As one of a series of outstanding studies into the truth of the Word of God, this book “Philippians” provides details of what the Apostle Paul wrote to all the Philippian Christians in Christ Jesus, including the overseers and ministers. The Study Guide and New Translation from the Critical Greek Texts and Papyri are filled with the details and background of every chapter and verse of Paul’s letter regarding joy and encouragement to live their everyday lives focusing on the prize of the upward calling of God.
This book should help anyone wanting to learn the depths of the Book of Philippians. The layperson can use the Study Guide as reference when reading any popular version of the Bible, including the King James Version. It should serve very well as a primary source of Biblical research, reference, and Bible commentary. For the teacher and the preacher, the material should prove more than adequate in the preparation of accurate and detailed Bible Lessons and Sermons.
By providing this inspirational understanding of the Scriptures, Maura gives us a true Bible study that makes known God’s Will for our lives, with the opportunity to be saved, to come to a full knowledge of the truth, and to live in accordance with God’s intention.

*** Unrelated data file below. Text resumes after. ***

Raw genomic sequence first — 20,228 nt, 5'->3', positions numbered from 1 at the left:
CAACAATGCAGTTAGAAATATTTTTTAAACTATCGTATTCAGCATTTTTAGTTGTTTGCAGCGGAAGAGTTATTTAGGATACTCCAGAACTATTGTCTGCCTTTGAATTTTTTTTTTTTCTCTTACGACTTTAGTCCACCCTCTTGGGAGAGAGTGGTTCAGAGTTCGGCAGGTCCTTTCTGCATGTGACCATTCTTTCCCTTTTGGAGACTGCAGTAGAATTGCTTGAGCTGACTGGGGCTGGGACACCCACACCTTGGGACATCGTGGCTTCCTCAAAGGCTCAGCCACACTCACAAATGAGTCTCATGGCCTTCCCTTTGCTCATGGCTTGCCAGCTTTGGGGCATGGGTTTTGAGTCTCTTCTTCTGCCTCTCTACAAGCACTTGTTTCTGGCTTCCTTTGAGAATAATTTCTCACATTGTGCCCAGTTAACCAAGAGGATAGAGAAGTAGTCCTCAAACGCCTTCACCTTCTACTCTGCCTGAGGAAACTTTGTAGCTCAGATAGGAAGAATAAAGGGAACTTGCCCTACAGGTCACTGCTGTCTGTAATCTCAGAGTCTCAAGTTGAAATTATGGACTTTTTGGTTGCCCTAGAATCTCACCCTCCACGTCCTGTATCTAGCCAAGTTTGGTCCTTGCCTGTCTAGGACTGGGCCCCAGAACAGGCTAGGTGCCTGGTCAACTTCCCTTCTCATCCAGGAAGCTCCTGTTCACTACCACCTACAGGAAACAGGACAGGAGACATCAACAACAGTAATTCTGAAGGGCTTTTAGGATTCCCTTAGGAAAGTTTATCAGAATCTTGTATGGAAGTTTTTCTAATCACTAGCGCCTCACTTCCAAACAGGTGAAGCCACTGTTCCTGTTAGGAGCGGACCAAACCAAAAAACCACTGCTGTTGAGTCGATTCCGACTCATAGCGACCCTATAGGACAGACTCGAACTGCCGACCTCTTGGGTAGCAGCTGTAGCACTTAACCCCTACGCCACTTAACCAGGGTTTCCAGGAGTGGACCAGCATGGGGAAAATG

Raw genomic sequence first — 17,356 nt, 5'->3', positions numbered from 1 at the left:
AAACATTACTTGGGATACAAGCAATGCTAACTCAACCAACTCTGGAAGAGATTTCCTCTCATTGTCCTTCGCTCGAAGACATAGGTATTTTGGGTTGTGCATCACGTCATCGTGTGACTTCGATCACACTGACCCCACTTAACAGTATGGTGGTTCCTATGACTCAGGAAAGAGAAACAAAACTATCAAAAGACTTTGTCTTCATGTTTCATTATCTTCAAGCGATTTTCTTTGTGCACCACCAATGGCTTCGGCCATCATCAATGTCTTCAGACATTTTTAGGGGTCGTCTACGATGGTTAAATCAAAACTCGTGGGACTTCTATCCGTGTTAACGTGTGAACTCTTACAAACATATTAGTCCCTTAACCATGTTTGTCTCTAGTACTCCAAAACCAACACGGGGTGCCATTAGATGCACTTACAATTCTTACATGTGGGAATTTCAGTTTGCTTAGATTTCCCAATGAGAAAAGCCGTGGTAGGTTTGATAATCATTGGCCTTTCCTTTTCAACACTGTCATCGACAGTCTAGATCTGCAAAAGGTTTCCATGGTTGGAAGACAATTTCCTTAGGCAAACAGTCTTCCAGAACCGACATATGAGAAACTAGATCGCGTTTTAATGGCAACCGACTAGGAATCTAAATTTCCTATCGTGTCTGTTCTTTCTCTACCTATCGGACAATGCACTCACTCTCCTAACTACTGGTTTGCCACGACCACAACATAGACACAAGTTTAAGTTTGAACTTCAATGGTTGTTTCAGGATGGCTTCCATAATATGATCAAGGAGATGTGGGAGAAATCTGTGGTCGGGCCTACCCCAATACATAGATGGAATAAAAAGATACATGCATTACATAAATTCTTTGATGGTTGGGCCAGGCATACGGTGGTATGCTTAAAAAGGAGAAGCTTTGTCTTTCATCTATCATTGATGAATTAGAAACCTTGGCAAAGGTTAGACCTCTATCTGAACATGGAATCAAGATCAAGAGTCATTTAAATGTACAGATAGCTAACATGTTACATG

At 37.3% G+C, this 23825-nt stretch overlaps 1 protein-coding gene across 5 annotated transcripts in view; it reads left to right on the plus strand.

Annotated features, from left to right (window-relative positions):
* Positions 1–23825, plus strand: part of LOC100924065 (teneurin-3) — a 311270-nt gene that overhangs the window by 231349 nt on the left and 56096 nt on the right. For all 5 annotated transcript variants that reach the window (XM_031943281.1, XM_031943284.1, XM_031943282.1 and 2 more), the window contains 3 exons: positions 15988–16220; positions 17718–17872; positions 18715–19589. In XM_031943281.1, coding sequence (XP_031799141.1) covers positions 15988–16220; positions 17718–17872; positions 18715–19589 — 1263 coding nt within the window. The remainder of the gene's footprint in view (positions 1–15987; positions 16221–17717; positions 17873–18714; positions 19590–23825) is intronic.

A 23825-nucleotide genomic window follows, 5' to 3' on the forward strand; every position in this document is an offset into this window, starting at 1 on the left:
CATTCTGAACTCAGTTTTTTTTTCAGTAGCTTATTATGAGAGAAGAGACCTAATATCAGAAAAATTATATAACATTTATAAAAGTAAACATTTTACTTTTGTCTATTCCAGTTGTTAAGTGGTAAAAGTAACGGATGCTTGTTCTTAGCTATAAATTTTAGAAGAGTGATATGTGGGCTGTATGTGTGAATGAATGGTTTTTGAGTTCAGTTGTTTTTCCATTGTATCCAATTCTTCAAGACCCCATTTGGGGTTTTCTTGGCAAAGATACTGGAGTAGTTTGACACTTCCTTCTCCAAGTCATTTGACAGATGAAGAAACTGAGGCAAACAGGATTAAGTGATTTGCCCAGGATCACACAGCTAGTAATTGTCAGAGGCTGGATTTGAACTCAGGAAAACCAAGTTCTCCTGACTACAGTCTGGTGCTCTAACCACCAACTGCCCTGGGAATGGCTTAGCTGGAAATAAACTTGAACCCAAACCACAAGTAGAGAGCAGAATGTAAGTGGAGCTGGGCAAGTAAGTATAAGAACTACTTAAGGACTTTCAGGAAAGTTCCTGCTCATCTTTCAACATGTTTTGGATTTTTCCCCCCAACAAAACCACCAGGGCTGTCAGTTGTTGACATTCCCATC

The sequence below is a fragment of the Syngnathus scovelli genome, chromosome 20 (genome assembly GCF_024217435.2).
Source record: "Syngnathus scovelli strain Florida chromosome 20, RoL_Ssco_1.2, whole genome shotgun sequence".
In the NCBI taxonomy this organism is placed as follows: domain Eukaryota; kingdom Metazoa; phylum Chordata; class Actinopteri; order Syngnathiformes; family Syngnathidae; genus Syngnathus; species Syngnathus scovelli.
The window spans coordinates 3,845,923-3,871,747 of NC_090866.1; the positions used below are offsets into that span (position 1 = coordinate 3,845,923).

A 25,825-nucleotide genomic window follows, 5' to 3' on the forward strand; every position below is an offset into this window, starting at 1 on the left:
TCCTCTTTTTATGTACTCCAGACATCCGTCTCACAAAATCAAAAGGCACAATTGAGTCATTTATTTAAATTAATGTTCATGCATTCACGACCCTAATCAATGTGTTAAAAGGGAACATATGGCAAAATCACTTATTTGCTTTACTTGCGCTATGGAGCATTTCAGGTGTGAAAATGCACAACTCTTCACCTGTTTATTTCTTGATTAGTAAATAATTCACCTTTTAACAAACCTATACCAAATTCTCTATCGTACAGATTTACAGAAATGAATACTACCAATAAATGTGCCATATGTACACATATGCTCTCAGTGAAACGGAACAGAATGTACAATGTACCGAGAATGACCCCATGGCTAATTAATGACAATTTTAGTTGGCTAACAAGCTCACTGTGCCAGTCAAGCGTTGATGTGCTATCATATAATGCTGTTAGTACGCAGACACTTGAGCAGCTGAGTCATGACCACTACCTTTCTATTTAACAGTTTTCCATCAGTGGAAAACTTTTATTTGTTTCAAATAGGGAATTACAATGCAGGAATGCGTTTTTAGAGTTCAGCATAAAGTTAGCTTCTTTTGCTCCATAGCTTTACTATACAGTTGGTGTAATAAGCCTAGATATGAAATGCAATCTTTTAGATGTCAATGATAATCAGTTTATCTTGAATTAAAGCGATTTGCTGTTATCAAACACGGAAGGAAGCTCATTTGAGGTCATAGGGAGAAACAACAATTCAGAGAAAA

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The Book of Philippians is a letter (epistle) which was written by the Apostle Paul to all the holy-people in Christ Jesus, including the overseers and ministers, all the holy-people (Christians) who were in Philippi at that time. He may have written it during his imprisonment in Caesarea (Acts 23:33-27:2) or about 62/63 AD when he was a prisoner in Rome and stayed in his hired-house (Acts 28:16-31). He had first visited the city of Philippi about 53 AD and that is recorded in the Book of Acts chapter 16.
In this letter he teaches clearly that the source of every Christian's joy is Christ Jesus our Lord, and encourages us to live our lives pursuing the target which results in the prize of the upward calling of God.
The city of Philippi was a Roman colony, but had been originally named for Philip of Macedon, the father of Alexander the Great. It was situated on a major highway about eight miles inland from its port, Neapolis, which is the modern Kavalla.